related to aphorisms and proverbs. There are seven clear examples of
parable in the Old Testament, though none is as clearly a parable as those
in the gospels:
parable about the poor man and his lamb (2 Samuel 12.1-10).
- The woman from
Tekoa's parable about the two sons (2 Samuel 14.5-20).
- An "acted
parable" concerning King Ahab (1 Kings 20.35-40).
- The parable of
the vineyard (Isaiah 5.1-7).
- The parable of
the eagles (Ezekiel 17.2-10).
- The parable of
the lioness and her cubs ((Ezekiel 19.2-9).
- The parable of
the vine in the vineyard (Ezekiel 19.10-14).
Parables are not
abstract. Abstraction requires a mutually-agreed jargon to communicate
meaning. Thus theologians, physicists and cricketers all have their
"codes" which can be properly understood only by those who are part of the
That the parables
as we have them today are historical is not to say, however, that they
don't lose meaning when a person living in the 21st century reads them.
The parable of
the Good Samaritan (Luke 10.30) illustrates. The central idea of this
parable can't be grasped unless one knows about ritual uncleanness in
Judaism of the first century. If the priest had touched the injured man,
he would have had to be ritually cleansed. To us this may seem a small
matter. To him it would have been a tiresome and possibly expensive
setback. Which of us might not have done as he did?
The parable of
the Wicked Tenants in Matthew 21.33, to take another example, loses its
impact if one doesn't fully appreciate how Roman occupation of Palestine
had dispossessed people of their land. Many owner-farmers became tenants
working in poverty for absentee landlords. One should also recognise that
current Roman inheritance laws allowed tenants to take possession of land
in some circumstances.
Only when this
sort of background to the parables is known to a modern reader, can the
original meaning of what Jesus said become apparent. And even then, we can
be sure that our comprehension is fragile and incomplete.
C H Dodd, a
famous New Testament scholar who seventy or so years ago attempted to
penetrate the veil of time which obscures the parables, described them as
... the natural
expression of a mind that sees truth in concrete pictures rather than
conceives it in abstractions ... At its simplest the parable is a
metaphor or simile drawn from nature or common life, arresting the
hearer by its vividness or strangeness, and leaving the mind in
sufficient doubt about its precise application to tease it into active
That is, parables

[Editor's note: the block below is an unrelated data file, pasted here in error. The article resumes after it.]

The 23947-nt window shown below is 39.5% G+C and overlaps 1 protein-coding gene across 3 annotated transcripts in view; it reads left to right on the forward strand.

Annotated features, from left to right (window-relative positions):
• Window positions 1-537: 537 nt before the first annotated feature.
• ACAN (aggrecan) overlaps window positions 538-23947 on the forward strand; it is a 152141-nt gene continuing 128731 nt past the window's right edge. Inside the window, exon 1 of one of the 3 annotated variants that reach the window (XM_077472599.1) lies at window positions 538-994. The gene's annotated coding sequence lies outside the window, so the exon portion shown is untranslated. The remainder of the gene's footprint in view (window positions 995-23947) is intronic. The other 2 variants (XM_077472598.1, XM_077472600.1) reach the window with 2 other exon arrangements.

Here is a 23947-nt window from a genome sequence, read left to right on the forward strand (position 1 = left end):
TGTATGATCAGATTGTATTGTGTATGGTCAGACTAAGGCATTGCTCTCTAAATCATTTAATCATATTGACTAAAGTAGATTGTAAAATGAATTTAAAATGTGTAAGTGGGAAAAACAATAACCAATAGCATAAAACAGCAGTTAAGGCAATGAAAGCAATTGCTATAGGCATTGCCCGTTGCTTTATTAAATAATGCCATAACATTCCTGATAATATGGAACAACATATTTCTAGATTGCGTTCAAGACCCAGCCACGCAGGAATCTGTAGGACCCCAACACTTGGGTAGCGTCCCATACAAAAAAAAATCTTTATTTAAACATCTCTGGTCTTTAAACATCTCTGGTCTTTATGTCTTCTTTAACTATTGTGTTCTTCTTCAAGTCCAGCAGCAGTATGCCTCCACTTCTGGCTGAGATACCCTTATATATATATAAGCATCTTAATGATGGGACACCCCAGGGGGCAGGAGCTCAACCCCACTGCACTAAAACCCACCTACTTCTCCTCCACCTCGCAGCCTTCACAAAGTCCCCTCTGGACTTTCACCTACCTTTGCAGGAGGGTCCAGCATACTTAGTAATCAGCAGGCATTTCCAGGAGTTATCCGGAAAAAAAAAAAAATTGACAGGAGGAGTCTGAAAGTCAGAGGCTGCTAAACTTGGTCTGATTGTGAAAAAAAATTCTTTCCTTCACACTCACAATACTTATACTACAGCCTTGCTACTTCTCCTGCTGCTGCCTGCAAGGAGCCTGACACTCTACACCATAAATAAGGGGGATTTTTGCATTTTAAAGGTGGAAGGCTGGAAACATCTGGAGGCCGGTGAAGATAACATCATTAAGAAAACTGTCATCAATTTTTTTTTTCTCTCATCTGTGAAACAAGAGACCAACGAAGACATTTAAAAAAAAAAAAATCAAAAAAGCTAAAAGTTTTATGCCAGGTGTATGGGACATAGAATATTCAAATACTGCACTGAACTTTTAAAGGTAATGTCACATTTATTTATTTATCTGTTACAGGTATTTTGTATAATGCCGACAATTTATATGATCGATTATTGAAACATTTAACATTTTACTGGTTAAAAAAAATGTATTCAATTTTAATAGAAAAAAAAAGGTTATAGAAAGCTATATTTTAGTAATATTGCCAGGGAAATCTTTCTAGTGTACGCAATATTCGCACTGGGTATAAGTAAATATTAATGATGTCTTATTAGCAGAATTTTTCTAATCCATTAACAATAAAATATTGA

are stories with a hidden significance. They use extended metaphors drawn
from common experience which are impressive because of their vividness or
strangeness. A metaphor in this context is a simile which contains
elements such as "like the river of time". Time is not a river, yet has
similar characteristics. Its use here is metaphorical.
But a parable is
neither an allegory nor a moral tale in its concealed meaning. Christian
preachers through most of history have treated them as allegory, and still
do. Characters and events have been taken to stand for meanings
deliberately concealed so as to stimulate interest - rather like a verbal
puzzle or a riddle.
The "truth" of a
parable thus becomes a matter of interpretation rather than reflection.
Interpretation runs the risk of "discovering" meanings which derive from
elements of Christian theology rather than those Jesus intended. In
allegory the interpreter's meaning takes pride of place.
Hippo's interpretation of the parable of the Good Samaritan is one
example. The injured man is Adam; the robbers are Satanic figures; the
clothes they strip from the man represent his immortality; the Samaritan
is Jesus; the inn is the Church; the innkeeper is the apostle Paul - and
interpretation of Jesus' parables probably began when Christianity moved
from the Jewish world into the Graeco-Roman culture. As Dodd points out:
is that the parables could have been taken for allegorical
mystifications only in a non-Jewish environment ... In the Hellenistic
world ... the use of myths, allegorically interpreted, as vehicles of
esoteric doctrine was widespread, and something of the kind would be
looked for from Christian teachers.
agree today on the main characteristics of the parables in the Synoptic
Gospels (John's Gospel has none - it is primarily a theological
They refer mainly to the kingdom or empire of God - or, in
present-day parlance, the way we get things done in the world, the way